Saturday 5 May 2018

Connor Carries On … As Frederick Bumble

Next June will mark Kenneth Connor's centenary. This feels like the right time to celebrate the man's legacy and what better a legacy that his seventeen glorious performances in the Carry On films. As I've already done with the three main leading ladies of the series, I plan to embark on a series of blogs profiling each of Kenneth's roles in the Carry Ons, giving my own take on his contributions.

Kenneth is another one of those actors who worked steadily, prolifically and across all mediums throughout his career. From his very early days in film before the outbreak of World War Two, through the 1950s which saw him become an integral part of British radio comedy to the Carry Ons and his unforgettable roles in several 1980s sitcoms, Connor was an incredibly gifted actor. He worked right up until his death at the age of 75 in November 1993. However unlike Sid, Kenneth Williams or Barbara Windsor, I feel that Connor never really got the credit he deserved. He didn't have an outrageous private life, no scandals to be told. He shunned the limelight and his many performances as the ordinary man in the street mirrored his own life away from the cameras. 

Kenneth was also one of the precious few actors who's career spanned pretty much the entire run of the Carry Ons. He was there at the very beginning in Carry On Sergeant and, a five year gap in the mind 1960s aside, remained loyal to the films until the very end of the original run in 1978. Connor, along with Williams and Eric Barker were the only actors to appear in the very first and the very last of the series. Kenneth was still around when Columbus was made in 1992 but declined to take part, probably very wisely. This new series of blogs will be a celebration of all those wonderful comedy performances in the Carry Ons - from bumbling romantic lead through to crumbling character parts, Kenneth could play them all.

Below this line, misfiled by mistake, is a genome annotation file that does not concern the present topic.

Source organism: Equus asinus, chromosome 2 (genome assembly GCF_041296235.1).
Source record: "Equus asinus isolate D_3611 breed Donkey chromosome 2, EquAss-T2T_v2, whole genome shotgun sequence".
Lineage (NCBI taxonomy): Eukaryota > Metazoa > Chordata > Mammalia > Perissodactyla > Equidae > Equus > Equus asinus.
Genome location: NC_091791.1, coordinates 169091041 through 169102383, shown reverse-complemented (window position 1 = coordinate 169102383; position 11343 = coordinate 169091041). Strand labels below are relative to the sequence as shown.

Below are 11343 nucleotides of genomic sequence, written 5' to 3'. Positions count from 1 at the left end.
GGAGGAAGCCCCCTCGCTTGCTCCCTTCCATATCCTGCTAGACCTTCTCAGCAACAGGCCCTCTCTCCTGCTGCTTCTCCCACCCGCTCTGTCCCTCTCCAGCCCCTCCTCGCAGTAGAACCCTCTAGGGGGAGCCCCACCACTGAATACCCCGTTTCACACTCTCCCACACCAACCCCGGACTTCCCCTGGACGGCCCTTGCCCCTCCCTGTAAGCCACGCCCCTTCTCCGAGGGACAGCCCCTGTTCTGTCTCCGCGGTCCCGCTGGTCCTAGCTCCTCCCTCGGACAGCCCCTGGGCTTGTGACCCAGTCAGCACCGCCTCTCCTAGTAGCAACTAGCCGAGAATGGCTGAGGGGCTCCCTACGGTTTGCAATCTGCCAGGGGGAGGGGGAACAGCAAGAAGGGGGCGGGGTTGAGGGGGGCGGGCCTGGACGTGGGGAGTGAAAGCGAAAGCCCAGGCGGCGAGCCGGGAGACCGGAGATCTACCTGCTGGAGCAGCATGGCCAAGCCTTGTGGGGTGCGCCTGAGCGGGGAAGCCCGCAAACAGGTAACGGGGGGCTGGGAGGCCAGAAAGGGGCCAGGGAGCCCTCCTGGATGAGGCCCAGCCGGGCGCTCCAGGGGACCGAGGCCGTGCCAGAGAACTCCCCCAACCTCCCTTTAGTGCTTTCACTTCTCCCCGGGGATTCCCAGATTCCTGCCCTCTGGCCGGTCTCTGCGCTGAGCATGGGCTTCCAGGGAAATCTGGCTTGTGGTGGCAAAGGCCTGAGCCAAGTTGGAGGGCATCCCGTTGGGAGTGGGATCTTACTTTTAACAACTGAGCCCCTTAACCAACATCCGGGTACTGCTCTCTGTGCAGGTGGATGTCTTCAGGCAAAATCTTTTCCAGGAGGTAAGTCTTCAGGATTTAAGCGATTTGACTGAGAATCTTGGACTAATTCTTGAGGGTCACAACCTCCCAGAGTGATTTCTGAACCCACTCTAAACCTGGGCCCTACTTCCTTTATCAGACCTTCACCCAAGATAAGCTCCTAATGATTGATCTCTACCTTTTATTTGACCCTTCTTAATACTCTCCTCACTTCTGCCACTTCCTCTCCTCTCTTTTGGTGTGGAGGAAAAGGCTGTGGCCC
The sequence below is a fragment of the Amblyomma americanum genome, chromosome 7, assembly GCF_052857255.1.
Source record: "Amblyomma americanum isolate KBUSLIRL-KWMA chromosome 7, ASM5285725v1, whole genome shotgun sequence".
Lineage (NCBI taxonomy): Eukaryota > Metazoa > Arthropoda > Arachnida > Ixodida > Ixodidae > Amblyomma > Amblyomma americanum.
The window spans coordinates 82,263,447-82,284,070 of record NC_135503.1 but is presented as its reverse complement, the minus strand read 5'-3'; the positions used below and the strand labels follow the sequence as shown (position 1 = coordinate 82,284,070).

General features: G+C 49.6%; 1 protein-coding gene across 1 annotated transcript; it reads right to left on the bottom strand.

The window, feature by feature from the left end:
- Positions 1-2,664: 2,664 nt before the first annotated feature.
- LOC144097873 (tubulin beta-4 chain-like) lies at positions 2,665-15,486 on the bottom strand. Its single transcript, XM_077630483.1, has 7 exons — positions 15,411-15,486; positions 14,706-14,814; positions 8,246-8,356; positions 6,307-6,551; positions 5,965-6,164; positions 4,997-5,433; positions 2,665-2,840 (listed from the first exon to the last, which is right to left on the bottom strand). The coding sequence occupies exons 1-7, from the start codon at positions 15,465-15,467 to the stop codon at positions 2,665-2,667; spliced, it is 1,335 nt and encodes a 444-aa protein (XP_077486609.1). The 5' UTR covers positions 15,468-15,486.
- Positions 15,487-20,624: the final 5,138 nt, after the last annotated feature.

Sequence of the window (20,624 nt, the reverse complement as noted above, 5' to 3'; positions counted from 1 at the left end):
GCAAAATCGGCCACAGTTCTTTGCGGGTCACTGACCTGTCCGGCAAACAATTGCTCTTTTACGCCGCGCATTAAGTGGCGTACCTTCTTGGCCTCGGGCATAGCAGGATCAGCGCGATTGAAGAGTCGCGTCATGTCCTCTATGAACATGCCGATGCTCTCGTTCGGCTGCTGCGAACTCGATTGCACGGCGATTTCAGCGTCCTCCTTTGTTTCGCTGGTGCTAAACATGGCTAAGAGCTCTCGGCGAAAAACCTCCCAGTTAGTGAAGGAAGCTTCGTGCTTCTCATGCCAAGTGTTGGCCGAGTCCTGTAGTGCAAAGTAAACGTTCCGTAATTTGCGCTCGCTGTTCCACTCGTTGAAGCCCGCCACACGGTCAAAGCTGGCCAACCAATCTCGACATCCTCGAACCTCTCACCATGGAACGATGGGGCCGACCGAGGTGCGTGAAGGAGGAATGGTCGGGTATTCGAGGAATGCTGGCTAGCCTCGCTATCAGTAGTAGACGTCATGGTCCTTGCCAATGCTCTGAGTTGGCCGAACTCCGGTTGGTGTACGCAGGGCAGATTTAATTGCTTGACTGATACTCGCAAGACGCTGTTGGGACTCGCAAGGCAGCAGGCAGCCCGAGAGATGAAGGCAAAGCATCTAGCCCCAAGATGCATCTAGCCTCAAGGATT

So let's continue with Kenneth's thirteenth role in the series, as Mayor Frederick Bumble in the 1973 film, Carry On Girls!

I've written about Carry On Girls before and I'll reiterate now that it's probably one of my least favourite films in the entire series. The film misses Kenneth Williams, Hattie Jacques and Charles Hawtrey keenly while I disagree with the promotion of Barbara over Joan Sims at a time when Sid and Joan's on-screen relationship had hit a new level of fabulousness in Carry On Abroad. Girls is rather a shoddy looking film, and I know it's supposed to be set in a down at heel seaside resort but still... Girls, which tells the story of Fircombe's attempts to generate publicity and income with a beauty contest, pushed the series nearer the knuckle than ever before. It's much bawdier than any previous film in the series and it really does reflect changing times both in society and the British film industry. 

There are good points in the film of course. The cast includes sold turns from reliable actors like June Whitfield as the feminist Augusta Prodworthy, Peter Butterworth as a lecherous old Admiral and Joan Hickson as the absent-minded hotel resident Mrs Dukes. Best of all is the superb Patsy Rowlands as the mayor's wife Mildred. Rowlands enjoys better than average screen time in this film and it's great to see her grab a proper comedy role in the series. Apart from that, Girls is really the Sid and Barbara show. Sid is Sidney Fiddler, the mastermind behind the contest while Babs is Hope Springs, his love interest and the main contestant.